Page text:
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William Henry Davies

Poet and writer William Henry Davies was born in Newport, Wales. His father died when he was three years old, and after his mother’s subsequent remarriage, Davies was raised by his grandparents. He attended school until age 14 and then apprenticed with a picture framer while attending night school. At age 22, with a small inheritance, he boarded a ship to New York and spent the following six years train hopping across the United States and Canada, supporting himself through casual labor and panhandling. After a March 1899 train hopping injury that necessitated the amputation of his right leg below the knee, Davies returned to Wales and then settled in London, where he devoted his time to writing poetry.

In his poems, grounded in realism, Davies often engaged themes of hardship, the natural world, and city life. His 20 collections of poetry include The Soul’s Destroyer and Other Poems (1905), Nature Poems and Others (1908), Foliage (1913), and The Bird of Paradise and Other Poems (1914). An introduction to his poetry is included in Selected Poems (1985, chosen for the Oxford Poets series by Jonathan Barker). His work is also featured in Georgian Poetry, Edward Marsh’s anthology series, and in The Oxford Book of Twentieth Century English Verse (1973, edited by Philip Larkin). Davies is the subject of Richard J. Stonesifer’s W.H. Davies: A Critical Biography (1963).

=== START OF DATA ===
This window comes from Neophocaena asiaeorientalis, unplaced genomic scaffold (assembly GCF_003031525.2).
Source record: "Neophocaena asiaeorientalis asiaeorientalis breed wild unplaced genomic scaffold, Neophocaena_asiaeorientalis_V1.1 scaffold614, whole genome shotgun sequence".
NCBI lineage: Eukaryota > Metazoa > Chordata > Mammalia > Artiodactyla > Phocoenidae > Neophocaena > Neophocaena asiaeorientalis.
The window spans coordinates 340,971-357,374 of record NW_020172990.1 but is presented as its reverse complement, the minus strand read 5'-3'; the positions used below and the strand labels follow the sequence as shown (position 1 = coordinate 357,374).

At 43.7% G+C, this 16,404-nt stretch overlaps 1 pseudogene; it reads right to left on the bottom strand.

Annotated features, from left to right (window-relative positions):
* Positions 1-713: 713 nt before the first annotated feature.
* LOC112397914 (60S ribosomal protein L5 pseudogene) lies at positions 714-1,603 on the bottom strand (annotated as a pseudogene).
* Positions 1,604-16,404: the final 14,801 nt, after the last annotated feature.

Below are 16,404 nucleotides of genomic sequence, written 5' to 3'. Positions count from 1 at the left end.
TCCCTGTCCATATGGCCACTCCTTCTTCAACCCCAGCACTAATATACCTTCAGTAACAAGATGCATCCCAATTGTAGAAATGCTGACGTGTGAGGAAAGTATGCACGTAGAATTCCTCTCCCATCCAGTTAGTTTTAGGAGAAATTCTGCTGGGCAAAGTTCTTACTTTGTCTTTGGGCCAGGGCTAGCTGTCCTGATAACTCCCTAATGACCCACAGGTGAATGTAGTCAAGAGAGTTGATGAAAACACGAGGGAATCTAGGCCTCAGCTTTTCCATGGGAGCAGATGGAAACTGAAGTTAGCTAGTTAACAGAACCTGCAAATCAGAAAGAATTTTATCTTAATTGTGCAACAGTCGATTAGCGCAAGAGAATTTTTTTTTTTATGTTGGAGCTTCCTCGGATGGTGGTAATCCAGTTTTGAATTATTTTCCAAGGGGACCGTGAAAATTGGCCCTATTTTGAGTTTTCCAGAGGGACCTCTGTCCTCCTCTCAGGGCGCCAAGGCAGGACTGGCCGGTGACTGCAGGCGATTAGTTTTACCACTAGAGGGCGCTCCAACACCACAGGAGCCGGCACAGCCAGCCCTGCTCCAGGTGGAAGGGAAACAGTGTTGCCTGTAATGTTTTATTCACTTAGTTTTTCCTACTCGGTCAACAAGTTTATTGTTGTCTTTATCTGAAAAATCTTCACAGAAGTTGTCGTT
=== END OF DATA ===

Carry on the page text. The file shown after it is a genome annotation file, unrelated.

Davies wrote two memoirs, The Autobiography of a Super-Tramp (1908) and Young Emma (written in 1924, published in 1980) and four novels, which include The True Traveller (1912) and The Adventures of Johnny Walker, Tramp (1926).

Davies received an honorary doctorate from the University of Wales and is honored by a plaque at the Church House Inn in Newport, Wales. A selection of his papers and manuscripts is held at the National Library of Wales. (yourdailypoem.com)

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Howdy, long lost pardners! I have to get out of this dismayed fog I’m in with everything going on in our country, so I’m on a poem-safari again. I think I really like this poem because because it’s absolutely true. If there’s one thing this COVID19 thing has done, it’s given our family the opportunity to stop and stare! For me, I’ve come to appreciate this slowing down. Do you? Or are you going stir crazy?



What is this life if, full of care,
We have no time to stand and stare.

No time to stand beneath the boughs
And stare as long as sheep or cows.

No time to see, when woods we pass,
Where squirrels hide their nuts in grass.

No time to see, in broad daylight,
Streams full of stars, like skies at night.

No time to turn at Beauty’s glance,
And watch her feet, how they can dance.

No time to wait till her mouth can
Enrich that smile her eyes began.

A poor life this if, full of care,
We have no time to stand and stare.


Picture Source: Poetry Foundation